This evening sees the forward crew of Bristol Wireless volunteers going to site to set up the infrastructure ready for when people start arriving tomorrow. There’s a fair bit of work to be done, such as setting up a reception tent and other infrastructure (LTSP suite, network, kitchen, compost loo, etc.).

The Hacktionlab site has full details of the programme.

Finally, it’s still not too late to sign up for Hacktionlab or join the mailing list.

We’re moving!

After more than 3 very happy and enjoyable years in St Werburghs Community Centre, the Bristol Wireless lab is on the move this month to Hamilton House on Stokes Croft.

Of course, moving is one of life’s stresses – and this is also true of organisations; there’s lots of sorting out and packing to be done at one end and lots of sorting out and unpacking at the other. In anticipation of the move, Bristol Wireless volunteer Sean has posted the following email in a search for willing hands and bodies:

Bristol Wireless are moving from St Werburghs Community Centre to Hamilton House sometime in June. It’s a big job. We estimate it will take one day of packing, another day of moving and one more day of unpacking and setting up at the other end. We will need help from supporters and friends, so we’d like you to tell us what days you can help (if you can help) to aid our planning the best dates for the move. You can email us with questions or any other offers of help (transport, etc.) at info (at) or in the notes on the doodle.

All the best and thanks in anticipation.


Hope to hear from a few of you readers. 🙂

Mr Treasurer’s Eee PC

eee PCYesterday Jules, our Bristol Wireless treasurer, took delivery of a brand new Eee PC. Needless to say, Jules chose a model with Linux – a proper operating system. Moreover, ever since he bought it he has had his nose stuck in reference materials and been hacking it around to customise it to meet his needs.

This morning he sent me the following email, the first part of which I’ve ignored and chosen to interpret in my own particular way:

You might like to tell your Twitter followers that Mr Treasurer’s project to turn his EeePC into a pocket webserver is progressing well 🙂

Stage 1: after an awful lot of fiddling with packages and dependencies last night, have just got the Eee PC into full KDE desktop mode. It now works a treat and looks just like a proper Linux desktop rather than the toy desktop Asus ship it out with 🙂

Now proceeding with the LAMP stack install … I’ll document what had to be done on the Wiki, ‘cos it wasn’t bloody well obvious.

Update 14.30 hrs: Jules has just emailed again…

It all works using XAMPP, but a lot of fiddling to make it go on Xandros.

Proof of the pudding in HTML body of this message. 🙂 A fully functional LAMP stack on a pocket PC 😀

Now loading mysql tools ….

Hardware recycling – the UK’s rubbish

WEEE reports that almost 2 years after the WEEE disposal rules came into force, the UK is still lagging behind the rest of Western Europe in recycling electrical goods.

Research by Dell found that 13 per cent of UK consumers do not recycle electrical goods at all – more than four times the figure in Germany.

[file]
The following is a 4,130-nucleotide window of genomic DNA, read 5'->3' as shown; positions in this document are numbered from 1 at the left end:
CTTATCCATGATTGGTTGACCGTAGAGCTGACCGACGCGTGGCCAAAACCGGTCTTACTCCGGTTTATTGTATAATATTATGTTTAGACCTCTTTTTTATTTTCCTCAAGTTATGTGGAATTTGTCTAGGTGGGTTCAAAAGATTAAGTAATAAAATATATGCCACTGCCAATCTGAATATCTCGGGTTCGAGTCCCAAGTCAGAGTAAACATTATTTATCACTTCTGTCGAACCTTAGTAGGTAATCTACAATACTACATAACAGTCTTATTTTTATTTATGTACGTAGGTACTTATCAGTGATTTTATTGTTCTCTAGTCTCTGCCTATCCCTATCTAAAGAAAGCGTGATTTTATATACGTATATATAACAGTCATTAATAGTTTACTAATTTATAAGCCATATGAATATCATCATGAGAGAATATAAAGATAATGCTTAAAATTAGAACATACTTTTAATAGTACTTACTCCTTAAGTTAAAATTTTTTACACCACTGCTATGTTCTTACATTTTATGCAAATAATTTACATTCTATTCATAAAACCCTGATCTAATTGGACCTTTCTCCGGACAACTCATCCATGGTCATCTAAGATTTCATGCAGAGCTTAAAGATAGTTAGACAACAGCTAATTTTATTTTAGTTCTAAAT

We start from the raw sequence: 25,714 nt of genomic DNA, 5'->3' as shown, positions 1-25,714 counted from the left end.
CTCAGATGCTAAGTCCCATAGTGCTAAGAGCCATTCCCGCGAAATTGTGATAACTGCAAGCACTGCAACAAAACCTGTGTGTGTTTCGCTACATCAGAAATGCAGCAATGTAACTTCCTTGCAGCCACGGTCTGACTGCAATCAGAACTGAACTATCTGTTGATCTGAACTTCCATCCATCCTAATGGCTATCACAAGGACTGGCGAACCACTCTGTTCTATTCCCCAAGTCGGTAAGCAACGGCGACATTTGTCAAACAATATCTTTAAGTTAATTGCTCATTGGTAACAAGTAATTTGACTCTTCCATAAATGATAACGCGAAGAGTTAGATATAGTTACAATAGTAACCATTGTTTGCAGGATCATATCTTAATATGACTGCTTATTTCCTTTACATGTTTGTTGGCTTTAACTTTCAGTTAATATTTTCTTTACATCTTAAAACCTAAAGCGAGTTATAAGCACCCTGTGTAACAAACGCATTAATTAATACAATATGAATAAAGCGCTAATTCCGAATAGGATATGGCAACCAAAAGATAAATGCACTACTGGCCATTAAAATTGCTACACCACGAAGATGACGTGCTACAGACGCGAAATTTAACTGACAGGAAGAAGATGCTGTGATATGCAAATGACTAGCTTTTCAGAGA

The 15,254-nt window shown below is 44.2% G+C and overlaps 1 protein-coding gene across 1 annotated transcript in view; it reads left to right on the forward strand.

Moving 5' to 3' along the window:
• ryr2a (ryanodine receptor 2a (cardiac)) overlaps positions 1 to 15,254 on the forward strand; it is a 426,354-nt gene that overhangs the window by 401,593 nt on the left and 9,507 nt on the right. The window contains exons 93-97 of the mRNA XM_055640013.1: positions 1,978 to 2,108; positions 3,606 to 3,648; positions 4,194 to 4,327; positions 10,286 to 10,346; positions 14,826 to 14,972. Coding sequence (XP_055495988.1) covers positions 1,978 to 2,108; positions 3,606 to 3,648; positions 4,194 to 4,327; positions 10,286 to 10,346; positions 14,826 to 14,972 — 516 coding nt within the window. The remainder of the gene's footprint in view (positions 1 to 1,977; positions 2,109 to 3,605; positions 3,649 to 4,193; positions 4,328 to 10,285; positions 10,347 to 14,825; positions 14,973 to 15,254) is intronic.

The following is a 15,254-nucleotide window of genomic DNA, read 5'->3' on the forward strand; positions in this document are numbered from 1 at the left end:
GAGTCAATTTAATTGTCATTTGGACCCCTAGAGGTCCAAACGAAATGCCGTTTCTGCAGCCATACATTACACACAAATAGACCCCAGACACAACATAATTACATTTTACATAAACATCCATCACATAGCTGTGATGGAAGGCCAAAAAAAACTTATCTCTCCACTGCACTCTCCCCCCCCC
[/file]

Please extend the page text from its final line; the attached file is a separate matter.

Moreover, awareness of legislation such as the WEEE Directive, which requires manufacturers to offer hardware take-back schemes, is lower in the UK than anywhere else.

However, the survey suggests there is a desire for more electrical recycling services ­ since over half of those polled recycle everything they can. Nevertheless, Dell’s has found that although take-back schemes are available, they are not being used.

The European Commission estimates that across the EU only about one-third of electrical and electronic waste is treated in accordance with the WEEE Directive and that the illegal trade in waste continues from all Member States.

The original article is here.

Of course, before sending computer hardware to recyclers such as our friends Byteback, extending the life of equipment should be considered. At Bristol Wireless we’ve found that most redundant computer hardware being junked by companies* is quite capable of a new lease of life: we take these unwanted computers, refurbish them, install Linux and sell them very cheaply.

* We’ve found most companies/organisations have a 3 year replacement cycle; the better ones renew stuff over 5 years.

The migrating adventure of a Linux newbie

Tux - the mascot of the Linux kernelBeing on a low income it’s virtually impossible to find the money needed to gain access to the latest computer operating systems and software. Many times I’ve found myself angry at being denied access to software simply because of my economic status. I was therefore presented with two options: the first being to use pirated software and run the risk of being turned into a criminal as a result; and the second was simply to remain frustrated and do nothing.

This is a predicament faced by many people who find themselves on benefits and low income through no fault of their own. Do you break the law by using pirated software in the hope that you can better your employment capabilities, or do you do without? Thankfully I did neither.

After some thought and research I removed entirely the licensed software which had restricted me from my PC. In doing so I made a decision to dive head first into the world of free and open source software. It didn’t take me long to realise some of the many benefits.

Linux provides a level playing field whereby everyone has the ability freely to enhance and develop our educational and IT capabilities regardless of socio-economic status, gender, age or race. This has been and continues to be my experience as a Linux user.